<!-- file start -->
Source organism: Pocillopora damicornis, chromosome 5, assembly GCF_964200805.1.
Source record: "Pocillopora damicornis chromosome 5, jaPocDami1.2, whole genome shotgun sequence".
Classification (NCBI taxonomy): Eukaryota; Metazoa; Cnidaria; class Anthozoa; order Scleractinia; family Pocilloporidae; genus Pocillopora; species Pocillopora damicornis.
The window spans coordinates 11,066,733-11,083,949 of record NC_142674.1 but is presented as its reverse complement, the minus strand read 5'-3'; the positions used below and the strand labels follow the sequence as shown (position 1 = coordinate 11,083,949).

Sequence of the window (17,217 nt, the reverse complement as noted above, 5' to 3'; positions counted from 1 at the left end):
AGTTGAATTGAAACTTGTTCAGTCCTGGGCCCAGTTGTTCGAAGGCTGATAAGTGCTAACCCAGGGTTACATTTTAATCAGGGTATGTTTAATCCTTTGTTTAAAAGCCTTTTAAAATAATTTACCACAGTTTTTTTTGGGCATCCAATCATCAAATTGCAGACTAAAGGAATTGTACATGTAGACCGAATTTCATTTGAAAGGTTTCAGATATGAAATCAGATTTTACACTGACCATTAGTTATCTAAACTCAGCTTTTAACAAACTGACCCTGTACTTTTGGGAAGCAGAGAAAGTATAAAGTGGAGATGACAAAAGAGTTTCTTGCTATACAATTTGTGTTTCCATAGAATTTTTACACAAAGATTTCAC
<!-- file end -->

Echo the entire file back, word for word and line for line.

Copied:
Source organism: Pocillopora damicornis, chromosome 5, assembly GCF_964200805.1.
Source record: "Pocillopora damicornis chromosome 5, jaPocDami1.2, whole genome shotgun sequence".
Classification (NCBI taxonomy): Eukaryota; Metazoa; Cnidaria; class Anthozoa; order Scleractinia; family Pocilloporidae; genus Pocillopora; species Pocillopora damicornis.
The window spans coordinates 11,066,733-11,083,949 of record NC_142674.1 but is presented as its reverse complement, the minus strand read 5'-3'; the positions used below and the strand labels follow the sequence as shown (position 1 = coordinate 11,083,949).

Sequence of the window (17,217 nt, the reverse complement as noted above, 5' to 3'; positions counted from 1 at the left end):
AGTTGAATTGAAACTTGTTCAGTCCTGGGCCCAGTTGTTCGAAGGCTGATAAGTGCTAACCCAGGGTTACATTTTAATCAGGGTATGTTTAATCCTTTGTTTAAAAGCCTTTTAAAATAATTTACCACAGTTTTTTTTGGGCATCCAATCATCAAATTGCAGACTAAAGGAATTGTACATGTAGACCGAATTTCATTTGAAAGGTTTCAGATATGAAATCAGATTTTACACTGACCATTAGTTATCTAAACTCAGCTTTTAACAAACTGACCCTGTACTTTTGGGAAGCAGAGAAAGTATAAAGTGGAGATGACAAAAGAGTTTCTTGCTATACAATTTGTGTTTCCATAGAATTTTTACACAAAGATTTCAC